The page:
Pole dancing and stand-up have a lot in common: there’s a high risk of onstage death, neither career will impress your parents, and both have a love-hate relationship with hen parties.
I feel very lucky that I was a dead-behind-the-eyes stand-up comic before I went anywhere near a pole for the resilience, self-awareness and thick skin you pick up from the comedy trenches. Here’s the stand-up skills I’m applying to my pole dancing training:
1. Re-use your material.
There is no shame in repurposing old stuff. We all get bored of our gear and pulling out the same tricks over and over again, but, sometimes: JUST PLAY THE HITS.
2. The same gear doesn’t work for everyone.
Adam Bloom describes a comedian as a funny person doing material – not a person doing funny material. There’s a similar distinction in pole between somebody pole dancing, and somebody showing you some pole moves. When a poler is doing material that totally suits them as a performer, you don’t watch thinking: “oh now they’re doing a splitty thing, a fast thing, a twisty thing.” You’ll be thinking “wow that person’s flying!” or just “… fuck.”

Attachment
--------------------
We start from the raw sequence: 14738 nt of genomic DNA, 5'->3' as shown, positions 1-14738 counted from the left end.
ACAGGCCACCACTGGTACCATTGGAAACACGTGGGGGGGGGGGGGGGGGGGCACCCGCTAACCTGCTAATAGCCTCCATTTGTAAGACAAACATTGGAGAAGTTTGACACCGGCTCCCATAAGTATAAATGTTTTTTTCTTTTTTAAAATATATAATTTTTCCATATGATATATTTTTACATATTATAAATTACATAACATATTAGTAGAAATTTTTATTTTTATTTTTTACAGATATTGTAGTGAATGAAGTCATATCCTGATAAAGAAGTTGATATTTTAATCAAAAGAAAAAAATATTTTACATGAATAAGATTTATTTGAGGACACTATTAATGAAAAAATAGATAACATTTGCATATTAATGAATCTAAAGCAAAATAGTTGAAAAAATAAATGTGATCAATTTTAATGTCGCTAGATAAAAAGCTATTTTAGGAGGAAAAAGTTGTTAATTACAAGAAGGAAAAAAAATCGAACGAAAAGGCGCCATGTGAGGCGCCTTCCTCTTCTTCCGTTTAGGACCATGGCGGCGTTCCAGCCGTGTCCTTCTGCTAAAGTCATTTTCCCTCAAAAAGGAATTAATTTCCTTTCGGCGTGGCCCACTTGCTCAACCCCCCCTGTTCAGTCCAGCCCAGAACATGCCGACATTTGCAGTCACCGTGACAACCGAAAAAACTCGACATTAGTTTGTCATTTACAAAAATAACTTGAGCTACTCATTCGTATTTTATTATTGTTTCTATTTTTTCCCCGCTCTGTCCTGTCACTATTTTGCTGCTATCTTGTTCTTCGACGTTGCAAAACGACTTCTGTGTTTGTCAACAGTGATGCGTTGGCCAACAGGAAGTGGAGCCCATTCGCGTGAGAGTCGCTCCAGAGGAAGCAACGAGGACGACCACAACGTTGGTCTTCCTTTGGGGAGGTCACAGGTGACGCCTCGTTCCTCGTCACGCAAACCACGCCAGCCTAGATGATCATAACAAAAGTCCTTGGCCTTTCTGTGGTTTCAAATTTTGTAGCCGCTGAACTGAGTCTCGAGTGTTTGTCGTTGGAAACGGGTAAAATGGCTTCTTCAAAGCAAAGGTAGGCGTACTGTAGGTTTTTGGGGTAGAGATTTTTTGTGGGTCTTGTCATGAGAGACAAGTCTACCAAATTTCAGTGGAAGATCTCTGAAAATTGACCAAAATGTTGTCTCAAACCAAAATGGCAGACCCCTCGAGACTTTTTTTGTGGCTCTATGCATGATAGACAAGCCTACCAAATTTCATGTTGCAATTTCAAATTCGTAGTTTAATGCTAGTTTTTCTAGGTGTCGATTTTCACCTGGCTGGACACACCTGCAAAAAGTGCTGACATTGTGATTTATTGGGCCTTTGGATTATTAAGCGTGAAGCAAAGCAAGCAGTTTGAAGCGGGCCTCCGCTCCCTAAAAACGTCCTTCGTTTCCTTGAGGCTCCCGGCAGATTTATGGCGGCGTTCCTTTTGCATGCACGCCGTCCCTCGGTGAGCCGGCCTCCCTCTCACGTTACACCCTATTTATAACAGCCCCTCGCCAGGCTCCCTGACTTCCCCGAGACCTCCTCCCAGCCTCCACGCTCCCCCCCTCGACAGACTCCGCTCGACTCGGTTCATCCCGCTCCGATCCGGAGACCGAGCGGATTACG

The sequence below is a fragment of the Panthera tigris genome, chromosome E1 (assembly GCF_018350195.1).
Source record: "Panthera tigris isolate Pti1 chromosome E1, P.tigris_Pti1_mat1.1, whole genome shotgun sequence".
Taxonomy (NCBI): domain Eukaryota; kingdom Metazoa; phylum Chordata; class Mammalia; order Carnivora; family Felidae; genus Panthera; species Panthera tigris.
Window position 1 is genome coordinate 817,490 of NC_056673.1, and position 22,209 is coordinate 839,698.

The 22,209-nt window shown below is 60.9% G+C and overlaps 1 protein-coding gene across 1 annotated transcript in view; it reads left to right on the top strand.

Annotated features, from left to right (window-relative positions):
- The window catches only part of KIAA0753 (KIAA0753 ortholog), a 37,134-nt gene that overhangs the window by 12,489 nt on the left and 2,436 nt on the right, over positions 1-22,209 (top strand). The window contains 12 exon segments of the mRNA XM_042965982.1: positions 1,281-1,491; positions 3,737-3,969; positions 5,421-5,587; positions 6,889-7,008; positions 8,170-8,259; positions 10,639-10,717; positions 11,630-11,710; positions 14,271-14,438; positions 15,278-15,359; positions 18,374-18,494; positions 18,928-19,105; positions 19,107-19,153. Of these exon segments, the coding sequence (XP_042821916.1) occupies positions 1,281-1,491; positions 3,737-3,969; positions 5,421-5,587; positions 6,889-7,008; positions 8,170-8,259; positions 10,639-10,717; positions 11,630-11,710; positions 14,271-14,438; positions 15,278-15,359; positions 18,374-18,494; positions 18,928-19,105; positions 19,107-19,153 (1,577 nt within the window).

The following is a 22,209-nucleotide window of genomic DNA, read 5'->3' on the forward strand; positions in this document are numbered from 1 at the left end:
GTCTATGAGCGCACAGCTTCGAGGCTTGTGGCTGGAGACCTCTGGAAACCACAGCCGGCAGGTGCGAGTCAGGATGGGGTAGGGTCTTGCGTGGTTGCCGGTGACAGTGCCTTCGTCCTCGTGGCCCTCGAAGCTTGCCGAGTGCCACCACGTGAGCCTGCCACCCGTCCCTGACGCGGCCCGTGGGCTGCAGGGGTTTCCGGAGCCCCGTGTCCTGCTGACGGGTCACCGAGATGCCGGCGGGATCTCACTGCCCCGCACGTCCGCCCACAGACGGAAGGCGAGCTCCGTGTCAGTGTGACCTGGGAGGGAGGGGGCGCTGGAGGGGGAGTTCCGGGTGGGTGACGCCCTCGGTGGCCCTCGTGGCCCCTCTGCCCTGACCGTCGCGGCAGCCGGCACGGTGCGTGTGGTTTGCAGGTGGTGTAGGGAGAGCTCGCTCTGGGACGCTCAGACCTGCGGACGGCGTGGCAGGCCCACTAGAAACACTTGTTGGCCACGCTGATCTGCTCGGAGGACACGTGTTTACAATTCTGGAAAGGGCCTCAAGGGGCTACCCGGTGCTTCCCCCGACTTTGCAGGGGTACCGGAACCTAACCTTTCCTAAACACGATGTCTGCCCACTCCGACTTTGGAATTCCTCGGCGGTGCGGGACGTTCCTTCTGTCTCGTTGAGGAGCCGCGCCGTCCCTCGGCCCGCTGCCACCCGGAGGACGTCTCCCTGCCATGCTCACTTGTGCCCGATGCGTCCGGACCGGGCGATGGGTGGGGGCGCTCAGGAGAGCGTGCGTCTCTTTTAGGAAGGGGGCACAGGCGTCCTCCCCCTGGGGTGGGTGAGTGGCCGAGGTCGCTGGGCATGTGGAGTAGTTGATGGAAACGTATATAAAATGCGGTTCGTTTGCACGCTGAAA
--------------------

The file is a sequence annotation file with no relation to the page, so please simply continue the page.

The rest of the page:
Some of these factors are to do with body type or style: tricks that look amazing on a voluptuous, filthy extrovert might not be as good for someone who delicately floats around the pole like a little ballerina. Some of it is just vibes. Closing the gap between material you want to do onstage and material that works best for who you are is part of the fun.
3. Copying is the greatest crime
Imitating other people’s routines is how we all learn our craft. But there’s a difference between taking ideas from another artist which you then make into your own, and just copy-pasting all their work. I’m so fascinated by the politics and etiquette of this in pole world that we did a whole Pole the Other One! podcast episode about it.
4. Don’t take anything personally.
So much of this business outside your control. Trends come and go, people project all kinds of weird preconceptions onto you, rejection is part of the job. All you can work on is making your act better and finding ways to put it in front of people. Do your thing, and have fun.